Missing the Bus

june 28 2015, photo taken by young jogger named Vincent

After my rather uneventful knit this evening, I went to an experimental dance/music/painting performance called “Trilogy” in which they projected a video of live painting onto the bodies of the dancers whose shadows danced on the screen behind them to the undulating sounds of a slide guitar and a piano…There were moments when the bodies, the paint, and the music intertwined so completely I wanted to stop breathing.  I resonate with this desire to put people inside the art, to be the art together rather than make something that is separate, external.  It’s as if contemporary artists of all types are endeavoring to create a charged space, a metaphysical womb that holds us all together for a moment in time.  Yesterday, I had another experience of collective art when our ragtag group marched down the streets of Bellingham holding paintings in Jacob Dahlgren’s social artwork, Demonstration.  It was a moving art gallery; again the power of art animated by human bodies.  I loved it when we walked past the farmer’s market and people paused to marvel and wave…How lovely to celebrate together, to demonstrate something positive without the use of force or need to convince anyone of anything.  I felt like I was floating down a river, seeing my town afresh each time I glanced over my shoulder at the vibrant paintings bobbing up the street behind me…

Then something happened that sent me into a 24 hour tailspin.  As we walked, I started talking with Pablo about the future of my project and how I didn’t know how to present all the different components–the photos, the hose reel, the writing.  He said there were two museum curators at the demonstration, and that he would like to introduce me to one of them.  She was kind and intelligent and began asking me questions, zeroing in on what my project is about.  I felt as calm and present as one can be with a very full bladder under a beating sun…Out of the blue, she proposed to take a look at the hose reel that afternoon.  On auto pilot, I told her I had a bus to catch to Seattle.  Then we parted ways.  It wasn’t until I reached the bus station on the other side of town, that I realized I had just missed the Bus that I have been waiting for all these years–the dream of showing my work to a museum curator and maybe even exhibiting it–for the sake of a ten dollar bus ticket.  I was jerked out of the reverie that I had been in during the march, and into the presence of my inner critic who had some select words for me like “stupid idiot.”

I tried to console myself.  At least, there’s poetry in it–I mean, all these years, I’ve been knitting at a former bus stop.  And if a Bus comes one time, there’s bound to be another one, right?  I thought about all the times that I’ve had my hopes dashed, only to find that the desired outcome appears from a completely unexpected, unengineered source.  I thought about my students’ fear of failure.  Making them draw with pen instead of charcoal last week so they couldn’t erase their goofs…Whispering in one student’s ear, “Sometimes it takes courage to allow yourself to fail.”  My students are my spiritual teachers; in this moment, I needed their courage and hutzpah.  I don’t want to live in constant hesitation, so busy erasing my mistakes that I have no time left to create into the future. My life is art; mistakes and failures HAVE to be part of its unfolding…it’s not optional, because you can’t make art–let alone, show up for life–without risking failure and embarrassment on a moment to moment basis.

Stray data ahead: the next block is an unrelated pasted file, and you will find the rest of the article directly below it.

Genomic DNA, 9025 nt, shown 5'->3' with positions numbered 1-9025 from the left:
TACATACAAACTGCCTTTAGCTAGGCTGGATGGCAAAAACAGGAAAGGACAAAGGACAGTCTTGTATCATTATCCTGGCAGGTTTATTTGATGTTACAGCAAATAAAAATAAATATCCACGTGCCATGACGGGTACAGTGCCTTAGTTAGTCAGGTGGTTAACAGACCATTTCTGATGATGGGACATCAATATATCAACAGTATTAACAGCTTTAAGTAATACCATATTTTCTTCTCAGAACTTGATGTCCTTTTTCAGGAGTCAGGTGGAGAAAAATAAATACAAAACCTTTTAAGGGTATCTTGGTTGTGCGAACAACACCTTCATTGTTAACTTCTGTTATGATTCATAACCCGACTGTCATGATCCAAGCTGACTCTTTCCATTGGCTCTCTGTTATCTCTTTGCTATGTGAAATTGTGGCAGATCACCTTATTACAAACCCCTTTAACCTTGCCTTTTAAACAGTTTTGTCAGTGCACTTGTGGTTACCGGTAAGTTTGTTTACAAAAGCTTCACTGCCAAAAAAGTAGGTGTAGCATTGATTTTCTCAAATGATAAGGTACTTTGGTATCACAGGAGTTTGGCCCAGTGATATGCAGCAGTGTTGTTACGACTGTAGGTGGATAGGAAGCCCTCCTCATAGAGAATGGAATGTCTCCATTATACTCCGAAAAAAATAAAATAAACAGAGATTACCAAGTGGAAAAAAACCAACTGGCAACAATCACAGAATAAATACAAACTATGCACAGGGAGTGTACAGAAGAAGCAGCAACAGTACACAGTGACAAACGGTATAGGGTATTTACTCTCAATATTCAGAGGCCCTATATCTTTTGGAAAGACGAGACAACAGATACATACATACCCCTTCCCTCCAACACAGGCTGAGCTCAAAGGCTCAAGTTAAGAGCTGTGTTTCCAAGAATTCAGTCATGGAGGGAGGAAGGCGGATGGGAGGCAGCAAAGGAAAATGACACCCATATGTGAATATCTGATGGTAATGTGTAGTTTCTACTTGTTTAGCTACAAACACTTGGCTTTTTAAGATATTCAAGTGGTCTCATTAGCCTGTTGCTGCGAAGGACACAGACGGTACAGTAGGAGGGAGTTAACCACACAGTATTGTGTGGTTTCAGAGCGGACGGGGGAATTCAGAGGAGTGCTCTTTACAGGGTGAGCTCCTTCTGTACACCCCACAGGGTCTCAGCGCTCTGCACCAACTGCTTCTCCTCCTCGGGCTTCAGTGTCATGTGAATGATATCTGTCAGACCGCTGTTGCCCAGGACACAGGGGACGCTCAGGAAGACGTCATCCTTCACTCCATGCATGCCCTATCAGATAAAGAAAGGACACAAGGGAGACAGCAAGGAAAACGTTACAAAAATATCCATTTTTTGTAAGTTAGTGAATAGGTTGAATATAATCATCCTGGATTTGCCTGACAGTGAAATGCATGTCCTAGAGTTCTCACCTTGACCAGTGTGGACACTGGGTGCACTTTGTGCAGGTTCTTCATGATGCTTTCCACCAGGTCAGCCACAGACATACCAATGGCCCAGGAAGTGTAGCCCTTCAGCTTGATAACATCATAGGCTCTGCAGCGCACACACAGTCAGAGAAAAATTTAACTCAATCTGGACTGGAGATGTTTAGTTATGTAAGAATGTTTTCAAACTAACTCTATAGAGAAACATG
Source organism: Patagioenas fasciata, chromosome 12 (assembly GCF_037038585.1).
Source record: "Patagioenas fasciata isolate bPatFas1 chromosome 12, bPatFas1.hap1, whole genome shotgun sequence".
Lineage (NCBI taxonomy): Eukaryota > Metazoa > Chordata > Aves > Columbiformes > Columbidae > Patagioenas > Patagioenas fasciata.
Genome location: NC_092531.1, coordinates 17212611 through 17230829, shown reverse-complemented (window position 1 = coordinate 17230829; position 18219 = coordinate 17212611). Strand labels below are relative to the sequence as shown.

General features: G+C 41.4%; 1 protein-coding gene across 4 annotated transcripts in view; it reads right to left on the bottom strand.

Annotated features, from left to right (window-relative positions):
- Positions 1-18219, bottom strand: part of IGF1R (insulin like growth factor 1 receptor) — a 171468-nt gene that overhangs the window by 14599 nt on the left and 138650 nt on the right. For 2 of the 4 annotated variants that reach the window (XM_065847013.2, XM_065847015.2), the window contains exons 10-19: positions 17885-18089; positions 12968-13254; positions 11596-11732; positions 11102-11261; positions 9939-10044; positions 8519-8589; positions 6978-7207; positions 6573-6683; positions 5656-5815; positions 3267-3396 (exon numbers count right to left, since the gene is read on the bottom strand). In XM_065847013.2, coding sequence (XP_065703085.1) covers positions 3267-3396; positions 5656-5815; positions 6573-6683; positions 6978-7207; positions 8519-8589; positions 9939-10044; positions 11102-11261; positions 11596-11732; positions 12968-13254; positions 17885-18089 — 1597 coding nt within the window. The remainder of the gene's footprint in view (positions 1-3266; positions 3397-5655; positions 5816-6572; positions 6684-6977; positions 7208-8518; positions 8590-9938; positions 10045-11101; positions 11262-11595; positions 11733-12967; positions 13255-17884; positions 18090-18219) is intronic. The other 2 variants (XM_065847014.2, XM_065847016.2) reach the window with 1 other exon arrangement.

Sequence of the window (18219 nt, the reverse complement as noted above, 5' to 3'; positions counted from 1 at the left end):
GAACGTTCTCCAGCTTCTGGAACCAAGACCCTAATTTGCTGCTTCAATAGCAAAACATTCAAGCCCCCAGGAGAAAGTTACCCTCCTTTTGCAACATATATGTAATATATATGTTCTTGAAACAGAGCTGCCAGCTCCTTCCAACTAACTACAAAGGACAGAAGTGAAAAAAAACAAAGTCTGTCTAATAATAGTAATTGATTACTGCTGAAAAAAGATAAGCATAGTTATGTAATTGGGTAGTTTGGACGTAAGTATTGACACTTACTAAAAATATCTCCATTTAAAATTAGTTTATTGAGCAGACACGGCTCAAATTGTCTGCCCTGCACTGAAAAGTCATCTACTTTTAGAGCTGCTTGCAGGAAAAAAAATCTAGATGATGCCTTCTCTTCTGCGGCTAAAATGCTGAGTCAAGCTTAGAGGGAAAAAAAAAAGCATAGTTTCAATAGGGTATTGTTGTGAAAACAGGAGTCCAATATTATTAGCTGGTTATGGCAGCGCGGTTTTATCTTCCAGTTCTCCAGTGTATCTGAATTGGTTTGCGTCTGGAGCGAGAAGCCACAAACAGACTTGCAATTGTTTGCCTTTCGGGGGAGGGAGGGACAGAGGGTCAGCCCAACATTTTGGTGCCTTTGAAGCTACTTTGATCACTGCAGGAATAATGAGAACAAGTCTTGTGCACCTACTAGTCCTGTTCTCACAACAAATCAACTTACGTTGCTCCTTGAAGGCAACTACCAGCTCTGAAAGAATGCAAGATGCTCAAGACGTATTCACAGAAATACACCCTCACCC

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4 thoughts on “Missing the Bus

  1. ravenandsparrow says:

    Oh golly…the bus. What a metaphor. Maybe you could call the curator and order a taxi?
    Your comments about creating a charged space rang home to me in reference to table settings. Not art in the free-flowing way you describe, but certainly an attempt to create a metaphorical womb for human experience.

  2. thrownfree says:

    Oh, dear, we all miss buses at one time or the other!
    I guess the important thing is not to miss the most important buses–the ones that take us to people we love, to places we long for, to the unlocked desires of our hearts. Sometimes we step up on those blindly and we find we find ourselves arriving at the place we’ve always longed for and never knew. . .those are the BEST buses.
    I agree with the comment above, though–hail a taxi and find that bus!
    Meanwhile, don’t be hard on yourself. SPAM the inner critic (SPAM is Merry’s substitute word for “Damn” :).
    KLC

    • Christen Mattix says:

      Yes, how easy it is to chase the buses that don’t satisfy. The tyranny of the urgent got the better of me this time…what’s that line, “if at first you don’t succeed, try, try again?” There’s wisdom in those childhood ditties.

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